0

Defining things as perceptions of them doesn't make any sense.

For instance if an large asteroid hits your house while you are asleep (unconscious & unable to percieve it) you still die.

Gamma rays and bacteria existed before we developped techniques to detect them and make them perceptible. Bacteria don't pop into existence in pus from infections when you look at it through a microscope, nor vanish again when you throw it in the bio-waste bin.

That is what Shrodinger's cat is all about -> pointing out that an observer-based interpretation of quantum theory is flawed because it implies the cat is both alive and dead simultaneously which is non-sensical.

In addition, perception-based definition are subjective which undermines the utility of language for communicating information. If "red" can be subjectively defined then telling someone "this apple is red" does not empart any information to them because they don't know what you mean by "red", you could be red-green colour blind and call both "red".

0

This is like the "if a tree falls in the woods and there's no-one there to hear it, does it make a sound?".

And your answer is:

My answer is that of course it does (and time would still exist without conciousness/observation).

However, wiki states and I quote:

Some years later, a similar question is posed. It is unknown whether the source of this question is Berkeley or not. In June 1883 in the magazine The Chautauquan, the question was put, "If a tree were to fall on an island where there were no human beings would there be any sound?" They then went on to answer the query with, "No. Sound is the sensation excited in the ear when the air or other medium is set in motion."[3] This seems to imply that the question is posed not from a philosophical viewpoint, but from a purely scientific one.

So would you like to revise your answer agileMind considering that in order to experience sound humans have to be around?

http://en.wikipedia.org/wiki/If_a_tree_falls_in_a_forest

Let me pose another question?

is sound only sound if a person hears it?

Edited by iamthwee

0

I'm not trying to derail this thread... but a lot of you have answered with 'There is life after death because ______' or 'There isn't life after death because _________.'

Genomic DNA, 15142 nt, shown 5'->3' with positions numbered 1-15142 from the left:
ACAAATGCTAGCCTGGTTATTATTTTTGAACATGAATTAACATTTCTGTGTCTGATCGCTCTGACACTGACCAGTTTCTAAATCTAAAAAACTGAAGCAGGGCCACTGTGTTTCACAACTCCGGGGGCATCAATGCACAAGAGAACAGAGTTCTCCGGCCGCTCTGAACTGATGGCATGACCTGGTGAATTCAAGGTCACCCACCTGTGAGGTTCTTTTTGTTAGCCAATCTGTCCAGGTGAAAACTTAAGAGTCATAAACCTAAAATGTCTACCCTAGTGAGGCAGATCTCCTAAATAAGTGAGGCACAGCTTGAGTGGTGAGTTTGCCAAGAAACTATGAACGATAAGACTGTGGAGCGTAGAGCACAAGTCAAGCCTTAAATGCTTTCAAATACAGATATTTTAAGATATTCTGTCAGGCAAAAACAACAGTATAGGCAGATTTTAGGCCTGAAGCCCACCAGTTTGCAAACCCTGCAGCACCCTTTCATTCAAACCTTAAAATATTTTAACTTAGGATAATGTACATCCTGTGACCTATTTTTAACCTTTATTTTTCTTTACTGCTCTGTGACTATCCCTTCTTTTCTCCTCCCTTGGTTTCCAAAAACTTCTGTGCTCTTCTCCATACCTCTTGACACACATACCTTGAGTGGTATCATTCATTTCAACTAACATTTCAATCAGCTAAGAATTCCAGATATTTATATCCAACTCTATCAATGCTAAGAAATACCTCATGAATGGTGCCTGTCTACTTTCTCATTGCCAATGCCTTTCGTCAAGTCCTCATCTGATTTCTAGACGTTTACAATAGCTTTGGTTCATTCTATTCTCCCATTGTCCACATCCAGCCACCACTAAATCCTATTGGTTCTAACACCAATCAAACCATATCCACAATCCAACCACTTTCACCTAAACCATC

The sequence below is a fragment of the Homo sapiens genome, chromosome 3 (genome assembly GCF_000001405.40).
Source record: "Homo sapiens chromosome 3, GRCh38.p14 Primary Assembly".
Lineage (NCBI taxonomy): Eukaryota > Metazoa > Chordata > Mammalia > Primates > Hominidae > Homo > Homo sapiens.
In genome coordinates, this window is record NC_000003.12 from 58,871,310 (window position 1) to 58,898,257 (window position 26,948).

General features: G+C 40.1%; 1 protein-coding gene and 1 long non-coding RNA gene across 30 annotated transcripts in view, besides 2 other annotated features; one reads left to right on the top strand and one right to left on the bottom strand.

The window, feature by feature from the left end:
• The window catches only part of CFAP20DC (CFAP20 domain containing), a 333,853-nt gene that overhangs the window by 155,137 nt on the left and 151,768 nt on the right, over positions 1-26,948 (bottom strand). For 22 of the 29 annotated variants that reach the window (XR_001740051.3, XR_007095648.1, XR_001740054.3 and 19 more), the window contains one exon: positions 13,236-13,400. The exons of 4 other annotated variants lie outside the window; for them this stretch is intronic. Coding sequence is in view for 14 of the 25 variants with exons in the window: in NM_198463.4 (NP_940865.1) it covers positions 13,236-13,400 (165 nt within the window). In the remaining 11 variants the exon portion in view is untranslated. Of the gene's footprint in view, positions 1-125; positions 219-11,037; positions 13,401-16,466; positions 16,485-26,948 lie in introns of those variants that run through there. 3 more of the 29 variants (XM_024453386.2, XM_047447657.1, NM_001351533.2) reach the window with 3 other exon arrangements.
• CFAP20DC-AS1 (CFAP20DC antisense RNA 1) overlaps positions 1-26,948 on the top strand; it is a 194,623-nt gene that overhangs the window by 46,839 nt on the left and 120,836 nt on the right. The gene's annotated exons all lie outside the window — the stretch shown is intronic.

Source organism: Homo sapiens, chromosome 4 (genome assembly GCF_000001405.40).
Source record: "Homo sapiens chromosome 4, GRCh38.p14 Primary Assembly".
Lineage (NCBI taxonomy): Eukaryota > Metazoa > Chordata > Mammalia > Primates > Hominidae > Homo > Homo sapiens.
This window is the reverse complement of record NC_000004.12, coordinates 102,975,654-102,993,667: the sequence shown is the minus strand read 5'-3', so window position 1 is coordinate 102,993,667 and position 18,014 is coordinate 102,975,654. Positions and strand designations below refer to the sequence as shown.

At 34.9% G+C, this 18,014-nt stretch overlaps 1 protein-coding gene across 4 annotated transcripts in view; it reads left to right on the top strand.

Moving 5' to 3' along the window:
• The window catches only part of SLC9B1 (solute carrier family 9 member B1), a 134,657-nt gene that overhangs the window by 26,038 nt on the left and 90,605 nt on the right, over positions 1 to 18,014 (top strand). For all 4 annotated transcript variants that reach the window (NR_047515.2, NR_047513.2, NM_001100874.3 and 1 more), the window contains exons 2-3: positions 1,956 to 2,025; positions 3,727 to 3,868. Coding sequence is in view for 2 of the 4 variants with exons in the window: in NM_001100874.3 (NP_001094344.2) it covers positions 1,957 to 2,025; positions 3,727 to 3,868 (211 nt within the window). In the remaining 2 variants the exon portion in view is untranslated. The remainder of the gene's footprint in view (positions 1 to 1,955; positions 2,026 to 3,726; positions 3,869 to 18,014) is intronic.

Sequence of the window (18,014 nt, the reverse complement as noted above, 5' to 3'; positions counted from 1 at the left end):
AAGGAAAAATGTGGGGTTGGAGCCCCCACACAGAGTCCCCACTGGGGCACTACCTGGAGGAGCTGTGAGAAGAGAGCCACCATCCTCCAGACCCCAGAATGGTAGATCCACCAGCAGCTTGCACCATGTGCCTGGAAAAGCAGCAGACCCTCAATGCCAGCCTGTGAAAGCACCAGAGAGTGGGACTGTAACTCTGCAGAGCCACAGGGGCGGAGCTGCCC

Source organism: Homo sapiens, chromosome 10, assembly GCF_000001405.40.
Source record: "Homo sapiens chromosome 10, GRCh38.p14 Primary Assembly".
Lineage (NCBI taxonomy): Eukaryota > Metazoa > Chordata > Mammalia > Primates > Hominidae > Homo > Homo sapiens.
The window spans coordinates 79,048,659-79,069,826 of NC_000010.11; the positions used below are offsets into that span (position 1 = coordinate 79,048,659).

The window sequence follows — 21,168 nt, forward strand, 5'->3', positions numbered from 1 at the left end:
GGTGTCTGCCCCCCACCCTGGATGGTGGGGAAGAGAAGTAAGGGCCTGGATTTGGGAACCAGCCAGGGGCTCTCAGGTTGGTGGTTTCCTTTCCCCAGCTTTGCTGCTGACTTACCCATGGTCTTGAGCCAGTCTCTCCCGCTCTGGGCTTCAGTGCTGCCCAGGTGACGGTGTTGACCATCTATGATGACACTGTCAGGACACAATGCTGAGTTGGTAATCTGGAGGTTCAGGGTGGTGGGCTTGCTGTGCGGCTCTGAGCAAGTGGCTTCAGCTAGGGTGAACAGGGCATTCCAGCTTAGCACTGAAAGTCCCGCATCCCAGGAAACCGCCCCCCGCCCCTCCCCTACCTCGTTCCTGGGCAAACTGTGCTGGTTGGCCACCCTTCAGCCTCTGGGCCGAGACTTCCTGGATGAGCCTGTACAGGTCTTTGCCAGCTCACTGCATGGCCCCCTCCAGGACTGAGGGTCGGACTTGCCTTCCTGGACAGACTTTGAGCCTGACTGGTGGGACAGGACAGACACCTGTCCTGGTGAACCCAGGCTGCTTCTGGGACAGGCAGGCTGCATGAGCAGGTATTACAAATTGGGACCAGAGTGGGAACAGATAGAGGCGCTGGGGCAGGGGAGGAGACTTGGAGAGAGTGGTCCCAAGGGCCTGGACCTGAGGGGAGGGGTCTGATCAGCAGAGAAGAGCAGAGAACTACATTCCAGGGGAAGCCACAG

Interesting take on it... I guess?

Let me tell you a story. On my travels I've happened to meet a few interesting characters. Perhaps one of the most interesting was this 'Old Chinese monk.' I got chatting to him once and he told me a story.

"There's this cute kid whose parents bring to the temple every Sunday morning. He basically scouts around the place and makes a game out of everything he sees. The monk enjoyed a long running quiz with this little boy. Every time the monk saw the kid, he would ask, "Hey, where did you come from?" The boy's answers began with:

Kid: From over there ... (Pointing to where he was a few minutes ago)

Then the monk would continue . . .

Monk: Where were you before that?
Kid: At home.

Monk:Where did you come from before that?
Kid: (Twist of the head) I don't know. (Hands up in the air)

The monk persisted and after a few weeks of "I don't know", the boy offered a different answer:

Kid: From my mommy's belly.
Monk: Where were you before you were in your mommy's belly?
Kid: ???

So then this persisted for a few more weeks. It frustrated the boy enough to avoid this crazy monk but the old guy chased him around and made sure to ask the question until finally:

Monk: Where were you before you were in your mommy's belly?
Kid: (Red faced with his fist in the air) NO!!!!!!!!!!!!!"

The end.

0

is sound only sound if a person hears it?

Taking the wikipedia definition, yet again

Sound is a mechanical wave that is an oscillation of pressure transmitted through some medium

If a tree falls in the wood there will be an oscillation of pressure transmitted, regardless of if an observer exists or not.

Clearly you can never truly know it existed, although the mind is a fickle thing, even if you could hear the sound you could never really truly know it existed ( hence why the question is posed ).

The resonable assumption that we make is that if a rigid object falls on another with a large enough force there will be a large oscillation of pressure. This is a resonable assumption thats based on prior experience.

It's also a demonstraton of how sciance works, Ohm's law states V = IR, we can say this law hold true with resonable certainty although since we have a infinite spectrum of numbers there is no possibly way we have ever observed Ohm's law for all possible values of I and R.

This also stands true for evolution, Some criticism is placed on it since we don't have a complete lineage in the fossil record, but as with Ohms law the theory adequately explains what we can and have observed.

Edited by Paul.Esson

0

Defining things as perceptions of them doesn't make any sense.

In some cases it does. We consider things like shape, hardness, etc. to be properties of an object. The result of an asteroid hitting my house is not a property. Colour, however, depends on perception. As you point out, a colour blind person perceives colours differently than a "normal" person and a blind person does not perceive colour at all.

Ketsuekiame made the statement

If nothing is concious, abstractly, time ceases to exist as an observable concept.

So he is not saying that time ceases to exist, just that it ceases to be observable. The statement is factually true because it is self-evident.

0

If a tree falls in the wood there will be an oscillation of pressure transmitted, regardless of if an observer exists or not.

Clearly you can never truly know it existed, although the mind is a fickle thing, even if you could hear the sound you could never really truly know it existed ( hence why the question is posed ).

The resonable assumption that we make is that if a rigid object falls on another with a large enough force there will be a large oscillation of pressure. This is a resonable assumption thats based on prior experience.